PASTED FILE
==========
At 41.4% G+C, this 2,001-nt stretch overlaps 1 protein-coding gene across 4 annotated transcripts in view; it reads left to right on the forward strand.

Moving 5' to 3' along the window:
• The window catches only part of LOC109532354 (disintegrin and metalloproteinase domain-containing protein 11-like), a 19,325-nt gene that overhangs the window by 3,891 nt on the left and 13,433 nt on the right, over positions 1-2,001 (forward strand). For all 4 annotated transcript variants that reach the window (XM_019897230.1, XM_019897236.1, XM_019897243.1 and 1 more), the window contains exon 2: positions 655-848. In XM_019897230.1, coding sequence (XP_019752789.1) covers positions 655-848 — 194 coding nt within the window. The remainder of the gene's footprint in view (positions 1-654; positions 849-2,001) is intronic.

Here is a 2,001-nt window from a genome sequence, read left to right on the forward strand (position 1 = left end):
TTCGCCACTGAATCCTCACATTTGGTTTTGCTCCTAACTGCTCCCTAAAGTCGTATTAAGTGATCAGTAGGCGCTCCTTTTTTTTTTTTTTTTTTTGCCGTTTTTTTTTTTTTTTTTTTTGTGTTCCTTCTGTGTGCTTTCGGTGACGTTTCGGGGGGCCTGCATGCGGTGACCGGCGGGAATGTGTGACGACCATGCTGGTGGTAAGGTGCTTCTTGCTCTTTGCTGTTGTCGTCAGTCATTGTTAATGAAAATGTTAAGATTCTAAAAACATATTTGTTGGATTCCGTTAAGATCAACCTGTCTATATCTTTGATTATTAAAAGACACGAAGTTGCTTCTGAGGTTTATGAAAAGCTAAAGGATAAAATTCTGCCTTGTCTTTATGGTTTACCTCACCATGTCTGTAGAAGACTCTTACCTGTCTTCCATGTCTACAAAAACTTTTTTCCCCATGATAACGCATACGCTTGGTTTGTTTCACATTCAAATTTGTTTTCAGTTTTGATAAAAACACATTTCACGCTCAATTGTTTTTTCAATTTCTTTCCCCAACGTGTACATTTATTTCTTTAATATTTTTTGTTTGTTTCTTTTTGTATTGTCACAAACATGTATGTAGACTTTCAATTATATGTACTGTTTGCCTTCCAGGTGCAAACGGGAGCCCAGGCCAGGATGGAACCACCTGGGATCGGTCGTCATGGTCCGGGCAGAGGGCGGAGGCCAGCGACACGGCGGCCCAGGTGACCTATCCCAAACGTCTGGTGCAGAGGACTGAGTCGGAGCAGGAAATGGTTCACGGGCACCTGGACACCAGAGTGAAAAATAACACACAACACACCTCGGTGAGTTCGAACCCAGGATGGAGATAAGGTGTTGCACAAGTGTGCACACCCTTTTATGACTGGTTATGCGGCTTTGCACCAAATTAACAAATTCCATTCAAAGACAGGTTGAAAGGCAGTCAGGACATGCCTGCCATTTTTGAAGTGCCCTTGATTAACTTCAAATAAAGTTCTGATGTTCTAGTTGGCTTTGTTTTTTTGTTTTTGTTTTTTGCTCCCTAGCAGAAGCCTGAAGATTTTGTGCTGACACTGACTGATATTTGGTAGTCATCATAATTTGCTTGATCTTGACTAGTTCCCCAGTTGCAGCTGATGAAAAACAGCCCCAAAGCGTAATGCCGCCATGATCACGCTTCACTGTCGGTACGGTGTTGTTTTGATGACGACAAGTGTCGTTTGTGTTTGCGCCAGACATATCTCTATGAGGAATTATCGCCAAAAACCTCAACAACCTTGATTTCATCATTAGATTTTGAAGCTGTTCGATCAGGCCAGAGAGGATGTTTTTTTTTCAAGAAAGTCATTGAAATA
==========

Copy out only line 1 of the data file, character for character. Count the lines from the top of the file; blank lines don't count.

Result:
At 41.4% G+C, this 2,001-nt stretch overlaps 1 protein-coding gene across 4 annotated transcripts in view; it reads left to right on the forward strand.